Autism-like behaviours in mice have been reversed by scientists, suggesting one day treatments may be available for autism spectrum disorders (ASDs) in humans.
Scientists at McGill University and the University of Montreal, Canada, have discovered a crucial link between protein synthesis and ASD that could lead to new therapies.
Protein synthesis, which is sometimes called mRNA translation, is the process of cells making proteins. It is involved in all aspects of cell and organism function.
The study found that mice which had abnormally high synthesis of neuroligins - a group of neuronal proteins - had symptoms similar to those seen in people with ASD.
About 588,000 people in the UK have ASD, an umbrella term that includes autism and Asperger syndrome. It is a complex developmental disability that involves a biological or organic defect in the brain.
Autism is a disabling and lifelong condition that can have devastating effects on individuals. It is incurable but the right support can make life easier for people with ASD.
However, two-thirds of adults with autism do not have enough support to meet their needs and one in three experience severe mental health difficulties because of a lack of support.
ASD affects three areas of behaviour: social interaction, communication and repetitive behaviours or interests, for example arranging toys in a specific way.
The effects of autism are portrayed in the 1988 film Rain Man, starring Dustin Hoffman and Tom Cruise. Over the last few years, a number of celebrities, including John Travolta, have said their children have been diagnosed with autism.
Jenny McCarthy's son, Evan, also has autism and she has written a number of books about coping with the condition as a parent.
The Canadian Researchers found that autism-like behaviours could be rectified by compounds inhibiting protein synthesis or gene therapy that targets neuroligins.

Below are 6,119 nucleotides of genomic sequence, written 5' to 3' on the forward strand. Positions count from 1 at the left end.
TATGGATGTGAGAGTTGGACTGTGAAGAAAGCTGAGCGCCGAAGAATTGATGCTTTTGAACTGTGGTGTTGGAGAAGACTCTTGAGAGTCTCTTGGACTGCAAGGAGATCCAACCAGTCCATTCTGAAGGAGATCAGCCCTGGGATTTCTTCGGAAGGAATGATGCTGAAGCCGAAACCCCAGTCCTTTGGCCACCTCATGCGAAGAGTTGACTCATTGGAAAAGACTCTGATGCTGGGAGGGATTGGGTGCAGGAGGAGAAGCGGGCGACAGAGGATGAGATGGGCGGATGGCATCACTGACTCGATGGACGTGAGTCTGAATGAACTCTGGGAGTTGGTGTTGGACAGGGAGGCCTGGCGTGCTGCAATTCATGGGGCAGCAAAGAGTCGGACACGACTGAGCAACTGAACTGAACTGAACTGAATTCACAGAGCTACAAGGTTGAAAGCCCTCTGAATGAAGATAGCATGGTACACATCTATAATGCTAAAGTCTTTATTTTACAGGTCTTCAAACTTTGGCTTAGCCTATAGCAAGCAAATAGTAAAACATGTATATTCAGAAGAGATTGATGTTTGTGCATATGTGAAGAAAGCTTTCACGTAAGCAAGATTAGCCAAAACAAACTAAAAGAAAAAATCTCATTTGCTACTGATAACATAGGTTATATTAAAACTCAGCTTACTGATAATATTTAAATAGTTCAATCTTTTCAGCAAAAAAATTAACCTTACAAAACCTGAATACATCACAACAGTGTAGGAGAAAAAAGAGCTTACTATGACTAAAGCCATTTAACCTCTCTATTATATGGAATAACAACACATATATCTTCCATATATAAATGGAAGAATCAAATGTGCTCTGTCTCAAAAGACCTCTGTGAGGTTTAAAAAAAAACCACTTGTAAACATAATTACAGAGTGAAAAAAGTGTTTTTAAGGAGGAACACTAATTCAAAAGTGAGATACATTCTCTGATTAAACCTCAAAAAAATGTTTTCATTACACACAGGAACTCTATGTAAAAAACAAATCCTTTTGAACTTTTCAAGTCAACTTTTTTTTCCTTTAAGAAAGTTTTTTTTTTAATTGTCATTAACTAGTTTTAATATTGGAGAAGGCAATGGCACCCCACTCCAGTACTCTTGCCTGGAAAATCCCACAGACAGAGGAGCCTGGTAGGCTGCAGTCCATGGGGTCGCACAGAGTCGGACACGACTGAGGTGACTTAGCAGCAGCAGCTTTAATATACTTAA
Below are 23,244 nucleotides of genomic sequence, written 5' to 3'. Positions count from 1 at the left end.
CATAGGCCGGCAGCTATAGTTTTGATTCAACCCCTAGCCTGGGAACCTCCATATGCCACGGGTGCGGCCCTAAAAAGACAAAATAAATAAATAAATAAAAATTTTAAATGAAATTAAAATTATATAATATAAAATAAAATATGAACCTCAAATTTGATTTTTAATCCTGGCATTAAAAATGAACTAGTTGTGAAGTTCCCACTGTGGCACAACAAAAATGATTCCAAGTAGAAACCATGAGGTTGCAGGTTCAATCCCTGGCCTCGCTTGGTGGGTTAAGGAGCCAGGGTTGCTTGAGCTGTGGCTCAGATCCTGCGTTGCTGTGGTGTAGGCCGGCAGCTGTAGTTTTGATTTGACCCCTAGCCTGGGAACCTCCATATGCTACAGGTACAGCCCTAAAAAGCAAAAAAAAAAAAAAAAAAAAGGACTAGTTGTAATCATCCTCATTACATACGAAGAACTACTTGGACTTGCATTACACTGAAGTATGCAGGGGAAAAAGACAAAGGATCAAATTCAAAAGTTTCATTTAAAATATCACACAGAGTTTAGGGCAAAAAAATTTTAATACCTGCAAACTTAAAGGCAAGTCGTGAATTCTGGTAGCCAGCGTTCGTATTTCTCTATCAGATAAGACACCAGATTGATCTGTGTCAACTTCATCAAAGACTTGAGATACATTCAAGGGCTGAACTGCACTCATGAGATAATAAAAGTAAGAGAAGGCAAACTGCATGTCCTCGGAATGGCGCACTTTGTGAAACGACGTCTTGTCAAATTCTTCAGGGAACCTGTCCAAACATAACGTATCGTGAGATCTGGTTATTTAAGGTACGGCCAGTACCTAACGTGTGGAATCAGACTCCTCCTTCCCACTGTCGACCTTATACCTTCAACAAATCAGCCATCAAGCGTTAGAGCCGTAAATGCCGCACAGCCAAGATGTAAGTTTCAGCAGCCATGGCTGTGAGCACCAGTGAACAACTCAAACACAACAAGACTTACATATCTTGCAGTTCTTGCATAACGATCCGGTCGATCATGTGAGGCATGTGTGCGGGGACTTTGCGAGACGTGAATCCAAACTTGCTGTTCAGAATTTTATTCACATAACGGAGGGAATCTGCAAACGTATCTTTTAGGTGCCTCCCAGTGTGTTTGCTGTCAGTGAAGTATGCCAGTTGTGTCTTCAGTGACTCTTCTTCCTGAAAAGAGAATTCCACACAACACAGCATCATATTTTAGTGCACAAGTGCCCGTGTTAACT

Professor Nahum Sonenberg, from McGill University, said his laboratory looks at the role of protein synthesis in cancer and was surprised to find that similar mechanisms are involved in the development of ASD.
"We used a mouse model in which a key gene controlling initiation of protein synthesis was deleted," he said
"In these mice, production of neuroligins was increased. Neuroligins are important for the formation and regulation of connections known as synapses between neuronal cells in the brain, and essential for the maintenance of the balance in the transmission of information from neuron to neuron."
Christos Gkogkas, lead author of the study, explained neuroligins were first associated with ASD in 2003 but the mechanisms involved are still not understood. He said: "Our work is the first to link translational control of neuroligins with altered synaptic function and autism-like behaviors in mice.
"The key is that we achieved reversal of ASD-like symptoms in adult mice. Firstly, we used compounds, which were previously developed for cancer treatment, to reduce protein synthesis. Secondly, we used non-replicating viruses as vehicles to put a break on exaggerated synthesis of neuroligins."
Researchers found that the dysregulated synthesis of neuroligins change brain activity, which results in an imbalance.
Explaining how researchers then reversed the ASD-like behaviours, Professor Jean-Claude Lacille, from the University of Montreal, said: "The autistic behaviours in mice were prevented by selectively reducing the synthesis of one type of neuroligin and reversing the changes in synaptic excitation in cells.
"In short, we manipulated mechanisms in brain cells and observed how they influence the behaviour of the animal. The fact that the balance can be affected suggests that there could be a potential for pharmacological intervention by targeting these mechanisms."
Despite these encouraging findings, Caroline Hattersley, head of Information, Advice and Advocacy at The National Autistic Society, told IBTimes UK that the possibility for a human treatment is still a long way off.
"The findings of this study are interesting, but we would urge people to be cautious when considering their implications. Extrapolating the results from mice that exhibit autism-like behaviour to humans who actually have the disability is problematic.
"At this early stage, much more research is needed before we can come to any concrete conclusions about how this could help people with autism."